When Frank Shabata got home that night, he found Emil's mare in his stable. Such an impertinence amazed him. Like everybody else, Frank had had an exciting day. Since noon he had been drinking too much, and he was in a bad temper. He talked bitterly to himself while he put his own horse away, and as he went up the path and saw that the house was dark he felt an added sense of injury. He approached quietly and listened on the doorstep. Hearing nothing, he opened the kitchen door and went softly from one room to another. Then he went through the house again, upstairs and down, with no better result. He sat down on the bottom step of the box stairway and tried to get his wits together. In that unnatural quiet there was no sound but his own heavy breathing. Suddenly an owl began to hoot out in the fields. Frank lifted his head. An idea flashed into his mind, and his sense of injury and outrage grew. He went into his bedroom and took his murderous 405 Winchester from the closet.
When Frank took up his gun and walked out of the house, he had not the faintest purpose of doing anything with it. He did not believe that he had any real grievance. But it gratified him to feel like a desperate man. He had got into the habit of seeing himself always in desperate straits. His unhappy temperament was like a cage; he could never get out of it; and he felt that other people, his wife in particular, must have put him there. It had never more than dimly occurred to Frank that he made his own unhappiness. Though he took up his gun with dark projects in his mind, he would have been paralyzed with fright had he known that there was the slightest probability of his ever carrying any of them out.
Frank went slowly down to the orchard gate, stopped and stood for a moment lost in thought. He retraced his steps and looked through the barn and the hayloft. Then he went out to the road, where he took the foot-path along the outside of the orchard hedge. The hedge was twice as tall as Frank himself, and so dense that one could see through it only by peering closely between the leaves. He could see the empty path a long way in the moonlight. His mind traveled ahead to the stile, which he always thought of as haunted by Emil Bergson. But why had he left his horse?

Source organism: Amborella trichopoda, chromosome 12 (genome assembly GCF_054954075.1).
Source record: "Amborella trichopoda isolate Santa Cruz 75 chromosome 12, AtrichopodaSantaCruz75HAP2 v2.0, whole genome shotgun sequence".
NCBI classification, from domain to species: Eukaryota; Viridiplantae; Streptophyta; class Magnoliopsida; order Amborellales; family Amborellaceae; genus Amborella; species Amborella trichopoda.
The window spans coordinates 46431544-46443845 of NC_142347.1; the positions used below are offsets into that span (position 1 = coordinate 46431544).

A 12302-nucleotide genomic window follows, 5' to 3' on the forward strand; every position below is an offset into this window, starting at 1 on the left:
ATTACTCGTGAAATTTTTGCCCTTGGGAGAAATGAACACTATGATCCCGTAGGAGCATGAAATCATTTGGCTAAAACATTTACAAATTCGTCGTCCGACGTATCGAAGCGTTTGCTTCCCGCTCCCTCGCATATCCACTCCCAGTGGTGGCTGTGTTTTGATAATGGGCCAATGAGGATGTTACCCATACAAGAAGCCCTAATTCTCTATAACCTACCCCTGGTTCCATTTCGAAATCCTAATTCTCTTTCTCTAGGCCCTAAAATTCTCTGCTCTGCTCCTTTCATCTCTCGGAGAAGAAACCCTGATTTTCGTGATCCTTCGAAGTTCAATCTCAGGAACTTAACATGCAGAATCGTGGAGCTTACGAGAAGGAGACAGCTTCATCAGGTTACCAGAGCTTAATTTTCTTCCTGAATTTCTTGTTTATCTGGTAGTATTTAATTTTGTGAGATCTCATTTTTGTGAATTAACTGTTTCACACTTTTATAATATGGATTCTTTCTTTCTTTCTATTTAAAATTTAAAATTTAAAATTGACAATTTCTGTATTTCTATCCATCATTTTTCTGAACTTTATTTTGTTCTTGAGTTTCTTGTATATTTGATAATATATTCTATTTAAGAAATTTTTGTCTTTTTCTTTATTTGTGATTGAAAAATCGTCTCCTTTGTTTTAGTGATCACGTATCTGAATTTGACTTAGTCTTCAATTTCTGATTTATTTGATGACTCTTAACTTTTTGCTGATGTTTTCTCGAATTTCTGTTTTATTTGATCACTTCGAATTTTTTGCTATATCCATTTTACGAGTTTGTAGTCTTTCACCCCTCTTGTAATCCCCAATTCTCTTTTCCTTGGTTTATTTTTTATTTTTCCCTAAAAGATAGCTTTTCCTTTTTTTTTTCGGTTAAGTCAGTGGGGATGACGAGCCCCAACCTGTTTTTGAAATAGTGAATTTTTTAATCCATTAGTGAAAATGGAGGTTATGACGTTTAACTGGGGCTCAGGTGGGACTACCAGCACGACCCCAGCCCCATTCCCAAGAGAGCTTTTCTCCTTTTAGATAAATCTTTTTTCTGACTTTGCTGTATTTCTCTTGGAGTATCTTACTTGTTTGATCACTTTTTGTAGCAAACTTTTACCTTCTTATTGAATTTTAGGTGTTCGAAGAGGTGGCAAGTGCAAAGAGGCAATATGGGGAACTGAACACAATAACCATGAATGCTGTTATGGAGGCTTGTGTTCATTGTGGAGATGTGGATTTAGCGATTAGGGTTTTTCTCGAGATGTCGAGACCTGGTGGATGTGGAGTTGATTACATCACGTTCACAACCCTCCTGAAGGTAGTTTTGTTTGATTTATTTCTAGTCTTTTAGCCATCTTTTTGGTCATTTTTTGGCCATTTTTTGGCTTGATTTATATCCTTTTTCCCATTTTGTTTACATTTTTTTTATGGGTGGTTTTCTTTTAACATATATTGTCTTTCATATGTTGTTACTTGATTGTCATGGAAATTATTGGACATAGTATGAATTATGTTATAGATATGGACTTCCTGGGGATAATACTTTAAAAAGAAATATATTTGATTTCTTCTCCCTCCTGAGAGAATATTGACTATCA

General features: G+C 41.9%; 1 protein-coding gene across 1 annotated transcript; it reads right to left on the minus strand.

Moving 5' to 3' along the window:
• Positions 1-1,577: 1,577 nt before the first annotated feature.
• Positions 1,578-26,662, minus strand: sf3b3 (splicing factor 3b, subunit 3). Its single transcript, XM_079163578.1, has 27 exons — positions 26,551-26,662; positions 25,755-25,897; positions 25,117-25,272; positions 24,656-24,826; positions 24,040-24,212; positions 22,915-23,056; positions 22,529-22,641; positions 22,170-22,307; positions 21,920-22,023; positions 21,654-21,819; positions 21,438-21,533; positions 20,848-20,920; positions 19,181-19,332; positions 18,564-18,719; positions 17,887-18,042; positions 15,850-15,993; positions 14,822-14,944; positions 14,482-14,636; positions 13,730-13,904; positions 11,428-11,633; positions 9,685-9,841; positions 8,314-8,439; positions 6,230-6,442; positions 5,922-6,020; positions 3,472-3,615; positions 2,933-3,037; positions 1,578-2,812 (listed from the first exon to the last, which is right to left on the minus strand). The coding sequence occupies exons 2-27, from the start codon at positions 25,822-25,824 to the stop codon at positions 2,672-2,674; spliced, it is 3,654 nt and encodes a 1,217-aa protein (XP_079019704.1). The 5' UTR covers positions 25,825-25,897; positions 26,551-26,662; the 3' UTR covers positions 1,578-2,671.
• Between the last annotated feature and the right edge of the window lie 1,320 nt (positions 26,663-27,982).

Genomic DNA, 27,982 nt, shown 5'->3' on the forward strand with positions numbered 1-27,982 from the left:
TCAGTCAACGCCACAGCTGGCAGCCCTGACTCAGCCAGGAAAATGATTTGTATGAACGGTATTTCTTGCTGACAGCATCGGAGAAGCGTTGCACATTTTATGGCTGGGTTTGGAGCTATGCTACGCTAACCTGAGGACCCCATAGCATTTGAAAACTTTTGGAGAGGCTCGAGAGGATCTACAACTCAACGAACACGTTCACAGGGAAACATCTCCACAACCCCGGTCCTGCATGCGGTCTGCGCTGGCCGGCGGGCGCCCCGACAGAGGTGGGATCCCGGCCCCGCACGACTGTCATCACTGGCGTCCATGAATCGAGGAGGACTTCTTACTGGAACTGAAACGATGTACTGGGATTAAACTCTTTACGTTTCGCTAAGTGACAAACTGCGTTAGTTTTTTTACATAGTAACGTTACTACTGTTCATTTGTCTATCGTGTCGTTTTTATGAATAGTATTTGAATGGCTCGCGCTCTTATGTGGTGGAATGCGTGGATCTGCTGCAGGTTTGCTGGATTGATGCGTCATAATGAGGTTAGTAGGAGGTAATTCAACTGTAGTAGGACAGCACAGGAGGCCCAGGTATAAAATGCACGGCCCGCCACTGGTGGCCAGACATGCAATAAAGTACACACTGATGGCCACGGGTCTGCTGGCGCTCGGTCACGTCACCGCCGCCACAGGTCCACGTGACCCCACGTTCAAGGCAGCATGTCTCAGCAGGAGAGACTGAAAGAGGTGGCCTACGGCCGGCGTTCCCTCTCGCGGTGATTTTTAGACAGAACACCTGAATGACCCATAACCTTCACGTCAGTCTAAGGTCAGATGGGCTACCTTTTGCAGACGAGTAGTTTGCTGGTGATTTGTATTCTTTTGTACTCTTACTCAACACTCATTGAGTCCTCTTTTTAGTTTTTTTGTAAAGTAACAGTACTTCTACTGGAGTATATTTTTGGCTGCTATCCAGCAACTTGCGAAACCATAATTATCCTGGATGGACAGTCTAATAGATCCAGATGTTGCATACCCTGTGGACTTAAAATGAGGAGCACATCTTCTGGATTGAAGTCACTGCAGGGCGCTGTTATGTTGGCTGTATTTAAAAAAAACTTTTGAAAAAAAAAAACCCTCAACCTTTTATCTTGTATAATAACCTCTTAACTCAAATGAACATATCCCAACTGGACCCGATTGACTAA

At the wheatfield corner, where the orchard hedge ended and the path led across the pasture to the Bergsons', Frank stopped. In the warm, breathless night air he heard a murmuring sound, perfectly inarticulate, as low as the sound of water coming from a spring, where there is no fall, and where there are no stones to fret it. Frank strained his ears. It ceased. He held his breath and began to tremble. Resting the butt of his gun on the ground, he parted the mulberry leaves softly with his fingers and peered through the hedge at the dark figures on the grass, in the shadow of the mulberry tree. It seemed to him that they must feel his eyes, that they must hear him breathing. But they did not. Frank, who had always wanted to see things blacker than they were, for once wanted to believe less than he saw. The woman lying in the shadow might so easily be one of the Bergsons' farm-girls. . . . Again the murmur, like water welling out of the ground. This time he heard it more distinctly, and his blood was quicker than his brain. He began to act, just as a man who falls into the fire begins to act. The gun sprang to his shoulder, he sighted mechanically and fired three times without stopping, stopped without knowing why. Either he shut his eyes or he had vertigo. He did not see anything while he was firing. He thought he heard a cry simultaneous with the second report, but he was not sure. He peered again through the hedge, at the two dark figures under the tree. They had fallen a little apart from each other, and were perfectly still-- No, not quite; in a white patch of light, where the moon shone through the branches, a man's hand was plucking spasmodically at the grass.
Suddenly the woman stirred and uttered a cry, then another, and another. She was living! She was dragging herself toward the hedge! Frank dropped his gun and ran back along the path, shaking, stumbling, gasping. He had never imagined such horror. The cries followed him. They grew fainter and thicker, as if she were choking. He dropped on his knees beside the hedge and crouched like a rabbit, listening; fainter, fainter; a sound like a whine; again--a moan--another--silence. Frank scrambled to his feet and ran on, groaning and praying. From habit he went toward the house, where he was used to being soothed when he had worked himself into a frenzy, but at the sight of the black, open door, he started back. He knew that he had murdered somebody, that a woman was bleeding and moaning in the orchard, but he had not realized before that it was his wife. The gate stared him in the face. He threw his hands over his head. Which way to turn? He lifted his tormented face and looked at the sky. "Holy Mother of God, not to suffer! She was a good girl--not to suffer!"
Frank had been wont to see himself in dramatic situations; but now, when he stood by the windmill, in the bright space between the barn and the house, facing his own black doorway, he did not see himself at all. He stood like the hare when the dogs are approaching from all sides. And he ran like a hare, back and forth about that moonlit space, before he could make up his mind to go into the dark stable for a horse. The thought of going into a doorway was terrible to him. He caught Emil's horse by the bit and led it out. He could not have buckled a bridle on his own. After two or three attempts, he lifted himself into the saddle and started for Hanover. If he could catch the one o'clock train, he had money enough to get as far as Omaha.